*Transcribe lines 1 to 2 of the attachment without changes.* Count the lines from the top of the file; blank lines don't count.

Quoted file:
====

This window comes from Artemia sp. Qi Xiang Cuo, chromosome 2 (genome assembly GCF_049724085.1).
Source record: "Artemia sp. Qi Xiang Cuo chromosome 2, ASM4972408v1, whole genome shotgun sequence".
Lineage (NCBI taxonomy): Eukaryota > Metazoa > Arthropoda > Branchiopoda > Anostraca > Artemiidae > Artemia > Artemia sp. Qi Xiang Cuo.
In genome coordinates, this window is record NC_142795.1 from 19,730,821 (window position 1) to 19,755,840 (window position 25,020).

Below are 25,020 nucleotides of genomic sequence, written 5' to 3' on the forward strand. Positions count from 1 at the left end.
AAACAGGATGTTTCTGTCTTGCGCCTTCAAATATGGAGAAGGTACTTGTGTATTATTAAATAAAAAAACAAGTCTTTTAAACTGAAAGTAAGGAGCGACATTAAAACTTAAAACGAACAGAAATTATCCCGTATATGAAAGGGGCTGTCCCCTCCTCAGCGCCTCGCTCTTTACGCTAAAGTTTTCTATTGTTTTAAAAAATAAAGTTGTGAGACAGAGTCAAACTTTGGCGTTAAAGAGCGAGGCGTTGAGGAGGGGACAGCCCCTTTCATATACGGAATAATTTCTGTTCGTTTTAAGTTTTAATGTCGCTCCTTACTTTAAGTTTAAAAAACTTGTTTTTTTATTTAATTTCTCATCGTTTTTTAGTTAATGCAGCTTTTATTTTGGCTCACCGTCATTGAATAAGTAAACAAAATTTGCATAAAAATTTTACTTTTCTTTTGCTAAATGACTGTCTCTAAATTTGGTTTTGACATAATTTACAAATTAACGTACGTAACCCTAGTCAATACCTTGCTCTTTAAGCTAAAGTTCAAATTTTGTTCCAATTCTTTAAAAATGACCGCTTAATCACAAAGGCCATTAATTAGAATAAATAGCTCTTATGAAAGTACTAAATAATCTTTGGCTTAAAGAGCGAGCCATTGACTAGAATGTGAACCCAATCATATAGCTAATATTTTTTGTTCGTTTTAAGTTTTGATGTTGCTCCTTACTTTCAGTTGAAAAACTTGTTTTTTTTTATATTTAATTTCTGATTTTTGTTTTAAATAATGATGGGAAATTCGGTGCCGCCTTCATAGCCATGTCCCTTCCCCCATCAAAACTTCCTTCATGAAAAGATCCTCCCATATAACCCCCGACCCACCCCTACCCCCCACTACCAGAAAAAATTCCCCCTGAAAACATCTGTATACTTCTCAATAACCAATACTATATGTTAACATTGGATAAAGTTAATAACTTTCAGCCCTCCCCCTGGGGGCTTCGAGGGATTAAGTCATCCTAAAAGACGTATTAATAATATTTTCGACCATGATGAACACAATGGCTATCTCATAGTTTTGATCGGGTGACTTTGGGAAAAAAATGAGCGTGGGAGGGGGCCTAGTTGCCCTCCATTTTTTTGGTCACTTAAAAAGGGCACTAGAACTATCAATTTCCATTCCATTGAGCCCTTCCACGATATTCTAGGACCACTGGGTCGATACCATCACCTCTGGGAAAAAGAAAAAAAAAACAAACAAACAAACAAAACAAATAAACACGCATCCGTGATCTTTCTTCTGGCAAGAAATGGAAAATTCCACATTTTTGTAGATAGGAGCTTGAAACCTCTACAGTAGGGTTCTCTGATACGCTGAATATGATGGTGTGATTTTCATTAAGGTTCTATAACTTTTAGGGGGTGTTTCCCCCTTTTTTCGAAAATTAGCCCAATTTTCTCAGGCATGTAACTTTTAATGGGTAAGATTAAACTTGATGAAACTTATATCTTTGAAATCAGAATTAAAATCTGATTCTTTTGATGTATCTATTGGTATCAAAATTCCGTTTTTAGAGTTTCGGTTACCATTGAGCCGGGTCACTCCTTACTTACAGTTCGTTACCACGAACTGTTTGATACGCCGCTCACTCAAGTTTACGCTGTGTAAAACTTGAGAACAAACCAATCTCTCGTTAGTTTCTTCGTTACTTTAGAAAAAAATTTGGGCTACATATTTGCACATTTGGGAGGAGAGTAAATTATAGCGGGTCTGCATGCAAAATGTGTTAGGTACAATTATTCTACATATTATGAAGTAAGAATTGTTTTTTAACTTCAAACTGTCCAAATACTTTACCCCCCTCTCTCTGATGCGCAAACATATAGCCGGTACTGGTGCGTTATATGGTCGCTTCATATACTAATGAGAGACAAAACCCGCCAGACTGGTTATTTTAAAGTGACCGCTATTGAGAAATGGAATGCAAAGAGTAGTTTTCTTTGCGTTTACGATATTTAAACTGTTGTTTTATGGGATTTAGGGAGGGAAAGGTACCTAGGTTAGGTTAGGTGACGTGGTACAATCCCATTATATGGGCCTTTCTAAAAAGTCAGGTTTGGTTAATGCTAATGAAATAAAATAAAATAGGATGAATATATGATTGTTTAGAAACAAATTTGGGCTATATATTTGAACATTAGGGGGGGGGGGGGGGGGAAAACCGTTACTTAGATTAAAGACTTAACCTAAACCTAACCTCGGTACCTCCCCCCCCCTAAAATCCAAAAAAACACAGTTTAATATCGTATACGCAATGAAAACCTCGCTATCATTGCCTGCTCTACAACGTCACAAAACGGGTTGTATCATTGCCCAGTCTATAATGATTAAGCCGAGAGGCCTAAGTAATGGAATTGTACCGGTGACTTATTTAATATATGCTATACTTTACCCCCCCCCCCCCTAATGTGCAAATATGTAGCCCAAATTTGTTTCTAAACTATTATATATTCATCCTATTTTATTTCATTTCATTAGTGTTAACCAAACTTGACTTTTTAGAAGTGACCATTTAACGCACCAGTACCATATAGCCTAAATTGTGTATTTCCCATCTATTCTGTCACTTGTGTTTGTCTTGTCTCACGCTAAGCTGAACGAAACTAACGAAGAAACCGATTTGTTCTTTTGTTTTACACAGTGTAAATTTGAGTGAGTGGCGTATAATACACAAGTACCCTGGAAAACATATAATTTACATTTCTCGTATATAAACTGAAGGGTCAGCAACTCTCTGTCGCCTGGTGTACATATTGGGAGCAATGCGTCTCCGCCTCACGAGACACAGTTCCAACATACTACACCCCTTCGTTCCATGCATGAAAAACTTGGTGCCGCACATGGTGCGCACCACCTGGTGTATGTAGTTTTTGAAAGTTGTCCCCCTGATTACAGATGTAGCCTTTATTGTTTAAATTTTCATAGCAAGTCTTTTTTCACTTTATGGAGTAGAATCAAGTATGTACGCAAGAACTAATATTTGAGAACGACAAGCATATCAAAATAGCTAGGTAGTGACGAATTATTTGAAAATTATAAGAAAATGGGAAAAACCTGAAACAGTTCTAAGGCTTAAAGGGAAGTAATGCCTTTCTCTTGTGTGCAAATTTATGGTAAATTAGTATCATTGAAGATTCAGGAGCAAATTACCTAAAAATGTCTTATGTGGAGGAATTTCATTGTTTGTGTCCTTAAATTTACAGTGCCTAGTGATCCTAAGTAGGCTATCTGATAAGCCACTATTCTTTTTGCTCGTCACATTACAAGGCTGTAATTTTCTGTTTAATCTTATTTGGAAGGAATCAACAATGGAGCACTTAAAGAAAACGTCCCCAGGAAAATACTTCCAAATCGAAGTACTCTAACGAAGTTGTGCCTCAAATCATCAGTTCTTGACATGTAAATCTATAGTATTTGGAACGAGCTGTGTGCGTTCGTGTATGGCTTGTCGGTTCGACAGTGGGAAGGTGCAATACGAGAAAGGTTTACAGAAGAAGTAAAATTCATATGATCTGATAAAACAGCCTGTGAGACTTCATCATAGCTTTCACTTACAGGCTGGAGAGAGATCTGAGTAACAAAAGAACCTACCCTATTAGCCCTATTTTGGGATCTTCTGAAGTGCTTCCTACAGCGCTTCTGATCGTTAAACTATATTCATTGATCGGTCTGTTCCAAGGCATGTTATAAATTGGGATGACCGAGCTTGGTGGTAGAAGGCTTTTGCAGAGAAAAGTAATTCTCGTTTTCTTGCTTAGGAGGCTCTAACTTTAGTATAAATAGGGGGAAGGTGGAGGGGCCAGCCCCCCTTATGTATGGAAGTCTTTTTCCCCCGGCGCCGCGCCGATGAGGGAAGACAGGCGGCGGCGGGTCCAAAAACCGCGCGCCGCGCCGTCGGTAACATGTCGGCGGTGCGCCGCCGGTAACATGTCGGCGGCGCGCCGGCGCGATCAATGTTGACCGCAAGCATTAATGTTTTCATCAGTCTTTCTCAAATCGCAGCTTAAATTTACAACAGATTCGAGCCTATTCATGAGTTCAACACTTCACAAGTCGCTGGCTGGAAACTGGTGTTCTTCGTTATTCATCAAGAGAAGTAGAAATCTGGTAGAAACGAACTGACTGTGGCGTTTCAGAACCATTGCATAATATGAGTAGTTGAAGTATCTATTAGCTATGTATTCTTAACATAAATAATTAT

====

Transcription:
This window comes from Artemia sp. Qi Xiang Cuo, chromosome 2 (genome assembly GCF_049724085.1).
Source record: "Artemia sp. Qi Xiang Cuo chromosome 2, ASM4972408v1, whole genome shotgun sequence".